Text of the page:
Othello, By William Shakespeare

Decent Essays

Evil, those who contain an evil heart always appear to have a talent or hunger for destroying anything

beautiful that is about to bloom. Evil motives and intentions can be recognized in a wide range of people, some just

obtain this as it is human nature while others hide it as an attribute of jealousy. In the play by Shakespeare evil is a

perception constantly come upon in different ways and situations, In Shakespeare’s play true evil is strongly shown

in the character Iago a numerous amount of times. Iago’s actions are based purely on his evil nature. This is

apparent that Iago’s manipulative exploitation of the characters throughout the play and, when Iago uses people for

his own selfish needs and when he gets a well honoured …show more content…

He’ll be as full of quarrel and offence as my young mistress’ dog” (2.3.41-

44). Iago acts like a friend to Casio, sweet talks him into drinking, as if nothing will happen and that Iago will

always be there for Cassio no matter what happens. Iago knows that once Cassio is drunk, he will be an

uncontrollable dangerous man who can potentially create a big problem and that’s exactly what Iago is counting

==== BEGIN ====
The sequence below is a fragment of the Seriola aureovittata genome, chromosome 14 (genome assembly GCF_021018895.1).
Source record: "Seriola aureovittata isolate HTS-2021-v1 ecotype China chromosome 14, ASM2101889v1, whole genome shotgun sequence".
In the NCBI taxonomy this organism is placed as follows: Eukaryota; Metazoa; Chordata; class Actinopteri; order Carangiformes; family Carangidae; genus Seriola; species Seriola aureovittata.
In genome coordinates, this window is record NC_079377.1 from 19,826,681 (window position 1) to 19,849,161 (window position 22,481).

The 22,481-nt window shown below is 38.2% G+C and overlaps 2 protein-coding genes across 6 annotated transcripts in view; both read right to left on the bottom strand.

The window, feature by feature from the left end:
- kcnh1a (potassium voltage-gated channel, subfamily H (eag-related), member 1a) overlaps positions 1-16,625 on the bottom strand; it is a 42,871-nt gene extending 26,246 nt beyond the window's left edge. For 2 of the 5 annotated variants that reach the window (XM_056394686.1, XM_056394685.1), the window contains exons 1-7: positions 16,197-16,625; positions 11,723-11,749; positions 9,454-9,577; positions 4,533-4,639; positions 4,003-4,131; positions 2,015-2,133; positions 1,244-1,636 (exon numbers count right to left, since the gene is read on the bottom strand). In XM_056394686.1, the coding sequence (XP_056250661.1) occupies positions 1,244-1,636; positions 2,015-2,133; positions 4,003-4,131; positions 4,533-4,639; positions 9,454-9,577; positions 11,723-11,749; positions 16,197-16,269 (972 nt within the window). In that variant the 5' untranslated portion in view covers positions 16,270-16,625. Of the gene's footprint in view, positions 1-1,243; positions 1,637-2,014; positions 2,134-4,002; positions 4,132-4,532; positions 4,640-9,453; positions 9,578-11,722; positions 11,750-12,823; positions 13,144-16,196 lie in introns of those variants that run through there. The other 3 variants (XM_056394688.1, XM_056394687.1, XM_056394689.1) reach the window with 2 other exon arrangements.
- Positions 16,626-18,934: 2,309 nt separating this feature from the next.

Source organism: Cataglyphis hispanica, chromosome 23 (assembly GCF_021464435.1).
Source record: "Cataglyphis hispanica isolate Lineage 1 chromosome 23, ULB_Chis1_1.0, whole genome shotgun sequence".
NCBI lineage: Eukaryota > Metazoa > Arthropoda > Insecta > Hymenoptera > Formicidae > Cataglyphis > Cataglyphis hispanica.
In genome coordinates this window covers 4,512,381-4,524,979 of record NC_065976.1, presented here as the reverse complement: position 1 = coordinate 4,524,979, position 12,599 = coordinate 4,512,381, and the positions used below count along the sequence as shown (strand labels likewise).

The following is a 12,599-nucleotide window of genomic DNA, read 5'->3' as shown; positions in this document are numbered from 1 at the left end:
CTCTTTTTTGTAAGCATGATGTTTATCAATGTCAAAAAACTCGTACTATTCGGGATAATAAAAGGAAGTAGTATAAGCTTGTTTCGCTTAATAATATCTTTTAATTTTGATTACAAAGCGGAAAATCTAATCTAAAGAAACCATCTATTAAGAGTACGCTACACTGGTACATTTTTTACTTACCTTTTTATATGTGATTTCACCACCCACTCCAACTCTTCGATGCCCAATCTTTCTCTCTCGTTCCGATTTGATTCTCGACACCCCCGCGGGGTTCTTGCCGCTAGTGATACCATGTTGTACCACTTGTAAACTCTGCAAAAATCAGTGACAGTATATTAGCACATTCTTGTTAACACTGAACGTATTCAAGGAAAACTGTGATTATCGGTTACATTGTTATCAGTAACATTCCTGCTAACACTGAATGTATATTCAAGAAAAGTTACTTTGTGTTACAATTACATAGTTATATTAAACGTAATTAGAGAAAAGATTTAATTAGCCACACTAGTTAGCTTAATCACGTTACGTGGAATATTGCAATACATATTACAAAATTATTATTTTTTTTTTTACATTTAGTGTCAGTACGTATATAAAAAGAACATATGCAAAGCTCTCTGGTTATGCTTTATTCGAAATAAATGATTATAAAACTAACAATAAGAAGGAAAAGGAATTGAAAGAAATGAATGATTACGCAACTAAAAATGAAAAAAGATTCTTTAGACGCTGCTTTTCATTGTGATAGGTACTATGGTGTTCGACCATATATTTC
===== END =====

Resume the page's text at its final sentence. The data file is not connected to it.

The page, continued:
on. The real motive behind all this doing by Iago was to strip Cassio of his title of lieutenant because both Cassio

and Iago tried to get this position but Othello thought Cassio was more worthy of carrying out the duties of that

position so Iago was turned down and that created fire inside of him for Cassio and he planned this scheme to get

what’s rightfully his. The last person in the eyes of Iago is a man named Roderigo. The clear and predictable

weakness of his is that he is crazy for the love of Desdemona who is the wife of the general Othello. Iago uses that

to his benefit and makes Roderigo a pawn, so Roderigo will do anything commanded by Iago because he

repeatedly bribes him with promises that he will get Desdemona in return or that she will sleep with him after his

service. Iago says “O no, he goes into Mauritania and takes away with him the fair Desdemona, unless his abode be

lingered here by some accident; where in none can be so determinate as the removing of Cassio” (4.2.221-224).

Iago bribes Roderigo by

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